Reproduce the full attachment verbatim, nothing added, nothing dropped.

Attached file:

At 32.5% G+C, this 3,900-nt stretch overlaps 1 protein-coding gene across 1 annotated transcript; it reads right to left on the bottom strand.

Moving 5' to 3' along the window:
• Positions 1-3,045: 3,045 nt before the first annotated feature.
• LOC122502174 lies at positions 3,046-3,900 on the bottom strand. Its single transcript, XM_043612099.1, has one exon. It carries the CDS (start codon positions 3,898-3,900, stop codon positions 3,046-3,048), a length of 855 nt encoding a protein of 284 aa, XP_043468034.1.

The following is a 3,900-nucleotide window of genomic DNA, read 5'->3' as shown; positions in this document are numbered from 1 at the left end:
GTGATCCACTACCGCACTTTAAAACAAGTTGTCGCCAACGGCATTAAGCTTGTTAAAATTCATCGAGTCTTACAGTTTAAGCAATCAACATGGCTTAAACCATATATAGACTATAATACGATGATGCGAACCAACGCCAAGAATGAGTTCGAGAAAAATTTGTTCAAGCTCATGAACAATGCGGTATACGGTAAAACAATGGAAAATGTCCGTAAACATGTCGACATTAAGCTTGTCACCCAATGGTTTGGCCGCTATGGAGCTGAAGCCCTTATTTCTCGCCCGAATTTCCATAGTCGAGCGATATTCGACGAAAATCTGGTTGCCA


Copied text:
At 32.5% G+C, this 3,900-nt stretch overlaps 1 protein-coding gene across 1 annotated transcript; it reads right to left on the bottom strand.

Moving 5' to 3' along the window:
• Positions 1-3,045: 3,045 nt before the first annotated feature.
• LOC122502174 lies at positions 3,046-3,900 on the bottom strand. Its single transcript, XM_043612099.1, has one exon. It carries the CDS (start codon positions 3,898-3,900, stop codon positions 3,046-3,048), a length of 855 nt encoding a protein of 284 aa, XP_043468034.1.

The following is a 3,900-nucleotide window of genomic DNA, read 5'->3' as shown; positions in this document are numbered from 1 at the left end:
GTGATCCACTACCGCACTTTAAAACAAGTTGTCGCCAACGGCATTAAGCTTGTTAAAATTCATCGAGTCTTACAGTTTAAGCAATCAACATGGCTTAAACCATATATAGACTATAATACGATGATGCGAACCAACGCCAAGAATGAGTTCGAGAAAAATTTGTTCAAGCTCATGAACAATGCGGTATACGGTAAAACAATGGAAAATGTCCGTAAACATGTCGACATTAAGCTTGTCACCCAATGGTTTGGCCGCTATGGAGCTGAAGCCCTTATTTCTCGCCCGAATTTCCATAGTCGAGCGATATTCGACGAAAATCTGGTTGCCA